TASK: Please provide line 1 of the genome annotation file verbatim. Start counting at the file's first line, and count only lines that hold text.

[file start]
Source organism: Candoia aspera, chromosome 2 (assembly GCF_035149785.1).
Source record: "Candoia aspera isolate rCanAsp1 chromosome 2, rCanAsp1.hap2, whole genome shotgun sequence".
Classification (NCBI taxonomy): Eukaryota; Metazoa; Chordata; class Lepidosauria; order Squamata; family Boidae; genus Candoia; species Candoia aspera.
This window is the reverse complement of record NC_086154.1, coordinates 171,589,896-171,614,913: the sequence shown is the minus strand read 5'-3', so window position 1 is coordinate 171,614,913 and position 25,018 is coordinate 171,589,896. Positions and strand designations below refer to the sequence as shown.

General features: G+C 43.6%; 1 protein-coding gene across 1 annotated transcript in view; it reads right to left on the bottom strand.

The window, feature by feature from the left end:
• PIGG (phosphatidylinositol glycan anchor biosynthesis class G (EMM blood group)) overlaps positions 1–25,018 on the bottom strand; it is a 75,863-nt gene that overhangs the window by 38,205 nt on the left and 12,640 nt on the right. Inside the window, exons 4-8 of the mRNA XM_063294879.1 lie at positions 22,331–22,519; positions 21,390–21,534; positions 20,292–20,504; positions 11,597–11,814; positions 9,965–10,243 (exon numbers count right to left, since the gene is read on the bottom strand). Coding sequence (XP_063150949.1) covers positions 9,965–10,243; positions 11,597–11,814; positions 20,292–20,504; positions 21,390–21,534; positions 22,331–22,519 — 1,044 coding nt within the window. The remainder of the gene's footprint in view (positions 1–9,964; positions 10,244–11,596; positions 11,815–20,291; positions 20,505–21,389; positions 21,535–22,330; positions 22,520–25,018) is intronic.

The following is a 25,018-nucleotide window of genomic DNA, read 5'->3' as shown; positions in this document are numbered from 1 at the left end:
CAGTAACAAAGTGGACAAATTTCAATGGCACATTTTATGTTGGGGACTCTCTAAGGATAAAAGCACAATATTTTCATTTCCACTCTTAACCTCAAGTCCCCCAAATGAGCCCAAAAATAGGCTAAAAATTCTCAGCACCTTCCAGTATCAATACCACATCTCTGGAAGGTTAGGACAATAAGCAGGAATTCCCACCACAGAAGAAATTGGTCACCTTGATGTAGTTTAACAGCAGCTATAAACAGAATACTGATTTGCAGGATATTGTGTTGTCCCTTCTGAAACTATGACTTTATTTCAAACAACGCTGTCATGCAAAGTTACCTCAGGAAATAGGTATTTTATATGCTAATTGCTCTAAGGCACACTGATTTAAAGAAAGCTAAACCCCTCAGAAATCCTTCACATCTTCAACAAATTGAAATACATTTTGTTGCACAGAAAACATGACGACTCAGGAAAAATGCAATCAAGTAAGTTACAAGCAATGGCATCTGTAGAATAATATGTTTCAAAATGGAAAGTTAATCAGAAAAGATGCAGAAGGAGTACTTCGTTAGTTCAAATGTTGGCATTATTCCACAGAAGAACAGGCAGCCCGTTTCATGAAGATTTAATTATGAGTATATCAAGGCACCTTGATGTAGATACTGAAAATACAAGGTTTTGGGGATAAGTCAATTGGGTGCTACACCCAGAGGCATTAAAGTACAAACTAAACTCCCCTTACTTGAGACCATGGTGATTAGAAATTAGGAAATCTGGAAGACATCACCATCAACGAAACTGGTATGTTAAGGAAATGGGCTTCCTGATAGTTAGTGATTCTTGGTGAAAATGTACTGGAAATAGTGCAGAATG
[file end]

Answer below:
Source organism: Candoia aspera, chromosome 2 (assembly GCF_035149785.1).